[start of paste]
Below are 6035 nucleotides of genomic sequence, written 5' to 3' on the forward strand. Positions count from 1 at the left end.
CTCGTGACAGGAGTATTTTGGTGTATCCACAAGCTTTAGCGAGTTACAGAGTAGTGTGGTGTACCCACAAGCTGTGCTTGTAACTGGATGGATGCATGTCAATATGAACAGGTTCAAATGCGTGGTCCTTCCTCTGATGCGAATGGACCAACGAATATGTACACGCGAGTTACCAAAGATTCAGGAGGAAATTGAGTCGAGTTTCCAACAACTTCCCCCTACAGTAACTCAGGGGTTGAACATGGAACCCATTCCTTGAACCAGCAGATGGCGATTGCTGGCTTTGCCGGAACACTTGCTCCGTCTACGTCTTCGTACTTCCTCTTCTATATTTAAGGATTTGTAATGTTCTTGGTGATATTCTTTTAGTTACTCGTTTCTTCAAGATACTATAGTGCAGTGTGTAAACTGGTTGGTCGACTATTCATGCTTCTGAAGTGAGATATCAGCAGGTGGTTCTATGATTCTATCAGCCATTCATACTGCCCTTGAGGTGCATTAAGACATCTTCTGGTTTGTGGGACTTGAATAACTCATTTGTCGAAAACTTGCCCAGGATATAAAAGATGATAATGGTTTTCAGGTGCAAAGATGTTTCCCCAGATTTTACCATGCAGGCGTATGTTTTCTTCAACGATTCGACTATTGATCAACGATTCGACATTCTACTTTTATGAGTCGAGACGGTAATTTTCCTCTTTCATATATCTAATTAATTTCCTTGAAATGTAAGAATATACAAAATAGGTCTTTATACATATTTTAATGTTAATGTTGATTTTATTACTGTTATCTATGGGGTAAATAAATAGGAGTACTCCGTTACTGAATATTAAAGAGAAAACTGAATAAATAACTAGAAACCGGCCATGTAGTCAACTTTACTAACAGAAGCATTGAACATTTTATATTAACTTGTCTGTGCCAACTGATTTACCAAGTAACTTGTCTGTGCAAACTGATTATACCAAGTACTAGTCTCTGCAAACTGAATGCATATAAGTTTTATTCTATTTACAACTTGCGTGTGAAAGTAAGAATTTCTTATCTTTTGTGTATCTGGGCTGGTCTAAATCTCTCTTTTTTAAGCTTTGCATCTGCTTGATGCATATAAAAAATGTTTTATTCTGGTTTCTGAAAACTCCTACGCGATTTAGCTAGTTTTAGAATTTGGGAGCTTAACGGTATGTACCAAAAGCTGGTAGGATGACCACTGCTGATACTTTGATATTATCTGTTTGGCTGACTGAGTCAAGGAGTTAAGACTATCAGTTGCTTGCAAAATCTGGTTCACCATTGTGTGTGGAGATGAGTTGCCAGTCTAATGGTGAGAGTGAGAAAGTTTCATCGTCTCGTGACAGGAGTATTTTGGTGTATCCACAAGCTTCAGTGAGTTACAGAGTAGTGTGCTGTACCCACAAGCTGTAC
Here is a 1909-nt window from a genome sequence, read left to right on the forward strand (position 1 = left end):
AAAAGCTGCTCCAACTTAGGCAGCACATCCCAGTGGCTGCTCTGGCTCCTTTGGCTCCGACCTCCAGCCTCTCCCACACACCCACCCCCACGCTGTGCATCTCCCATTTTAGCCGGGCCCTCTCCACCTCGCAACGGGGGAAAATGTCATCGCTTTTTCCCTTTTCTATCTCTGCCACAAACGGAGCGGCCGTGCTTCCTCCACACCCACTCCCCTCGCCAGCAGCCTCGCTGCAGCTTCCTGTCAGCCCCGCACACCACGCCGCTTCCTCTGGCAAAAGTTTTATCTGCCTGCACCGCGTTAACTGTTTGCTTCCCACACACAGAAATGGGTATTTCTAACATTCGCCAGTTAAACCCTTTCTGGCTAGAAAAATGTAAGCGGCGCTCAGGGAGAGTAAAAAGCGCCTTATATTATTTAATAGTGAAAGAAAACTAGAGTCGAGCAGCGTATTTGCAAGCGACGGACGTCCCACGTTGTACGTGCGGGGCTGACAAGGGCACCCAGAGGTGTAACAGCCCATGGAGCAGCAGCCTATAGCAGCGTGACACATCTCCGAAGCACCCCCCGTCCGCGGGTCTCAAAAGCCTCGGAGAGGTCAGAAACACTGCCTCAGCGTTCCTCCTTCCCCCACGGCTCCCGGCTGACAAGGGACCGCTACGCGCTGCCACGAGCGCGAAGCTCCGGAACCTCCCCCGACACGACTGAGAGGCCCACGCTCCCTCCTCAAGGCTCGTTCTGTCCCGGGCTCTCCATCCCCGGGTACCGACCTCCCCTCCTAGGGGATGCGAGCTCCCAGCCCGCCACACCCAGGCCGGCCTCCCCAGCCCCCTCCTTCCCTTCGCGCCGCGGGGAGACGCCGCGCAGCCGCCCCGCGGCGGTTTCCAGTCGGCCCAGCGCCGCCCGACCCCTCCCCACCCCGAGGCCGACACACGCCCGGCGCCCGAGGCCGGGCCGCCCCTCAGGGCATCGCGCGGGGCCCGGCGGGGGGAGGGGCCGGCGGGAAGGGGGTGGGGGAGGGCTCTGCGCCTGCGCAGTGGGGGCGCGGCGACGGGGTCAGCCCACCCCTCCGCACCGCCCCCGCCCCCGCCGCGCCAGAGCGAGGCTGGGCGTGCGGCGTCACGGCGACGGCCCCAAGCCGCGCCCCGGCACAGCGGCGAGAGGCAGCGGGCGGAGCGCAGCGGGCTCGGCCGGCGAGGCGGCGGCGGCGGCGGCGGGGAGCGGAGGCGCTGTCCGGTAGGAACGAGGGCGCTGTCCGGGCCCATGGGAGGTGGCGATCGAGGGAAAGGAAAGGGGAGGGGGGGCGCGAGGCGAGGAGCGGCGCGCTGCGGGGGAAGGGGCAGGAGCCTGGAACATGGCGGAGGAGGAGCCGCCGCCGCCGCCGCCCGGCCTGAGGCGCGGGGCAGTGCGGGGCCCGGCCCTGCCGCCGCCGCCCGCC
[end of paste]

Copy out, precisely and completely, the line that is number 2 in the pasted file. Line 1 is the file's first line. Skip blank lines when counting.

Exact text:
CTCGTGACAGGAGTATTTTGGTGTATCCACAAGCTTTAGCGAGTTACAGAGTAGTGTGGTGTACCCACAAGCTGTGCTTGTAACTGGATGGATGCATGTCAATATGAACAGGTTCAAATGCGTGGTCCTTCCTCTGATGCGAATGGACCAACGAATATGTACACGCGAGTTACCAAAGATTCAGGAGGAAATTGAGTCGAGTTTCCAACAACTTCCCCCTACAGTAACTCAGGGGTTGAACATGGAACCCATTCCTTGAACCAGCAGATGGCGATTGCTGGCTTTGCCGGAACACTTGCTCCGTCTACGTCTTCGTACTTCCTCTTCTATATTTAAGGATTTGTAATGTTCTTGGTGATATTCTTTTAGTTACTCGTTTCTTCAAGATACTATAGTGCAGTGTGTAAACTGGTTGGTCGACTATTCATGCTTCTGAAGTGAGATATCAGCAGGTGGTTCTATGATTCTATCAGCCATTCATACTGCCCTTGAGGTGCATTAAGACATCTTCTGGTTTGTGGGACTTGAATAACTCATTTGTCGAAAACTTGCCCAGGATATAAAAGATGATAATGGTTTTCAGGTGCAAAGATGTTTCCCCAGATTTTACCATGCAGGCGTATGTTTTCTTCAACGATTCGACTATTGATCAACGATTCGACATTCTACTTTTATGAGTCGAGACGGTAATTTTCCTCTTTCATATATCTAATTAATTTCCTTGAAATGTAAGAATATACAAAATAGGTCTTTATACATATTTTAATGTTAATGTTGATTTTATTACTGTTATCTATGGGGTAAATAAATAGGAGTACTCCGTTACTGAATATTAAAGAGAAAACTGAATAAATAACTAGAAACCGGCCATGTAGTCAACTTTACTAACAGAAGCATTGAACATTTTATATTAACTTGTCTGTGCCAACTGATTTACCAAGTAACTTGTCTGTGCAAACTGATTATACCAAGTACTAGTCTCTGCAAACTGAATGCATATAAGTTTTATTCTATTTACAACTTGCGTGTGAAAGTAAGAATTTCTTATCTTTTGTGTATCTGGGCTGGTCTAAATCTCTCTTTTTTAAGCTTTGCATCTGCTTGATGCATATAAAAAATGTTTTATTCTGGTTTCTGAAAACTCCTACGCGATTTAGCTAGTTTTAGAATTTGGGAGCTTAACGGTATGTACCAAAAGCTGGTAGGATGACCACTGCTGATACTTTGATATTATCTGTTTGGCTGACTGAGTCAAGGAGTTAAGACTATCAGTTGCTTGCAAAATCTGGTTCACCATTGTGTGTGGAGATGAGTTGCCAGTCTAATGGTGAGAGTGAGAAAGTTTCATCGTCTCGTGACAGGAGTATTTTGGTGTATCCACAAGCTTCAGTGAGTTACAGAGTAGTGTGCTGTACCCACAAGCTGTAC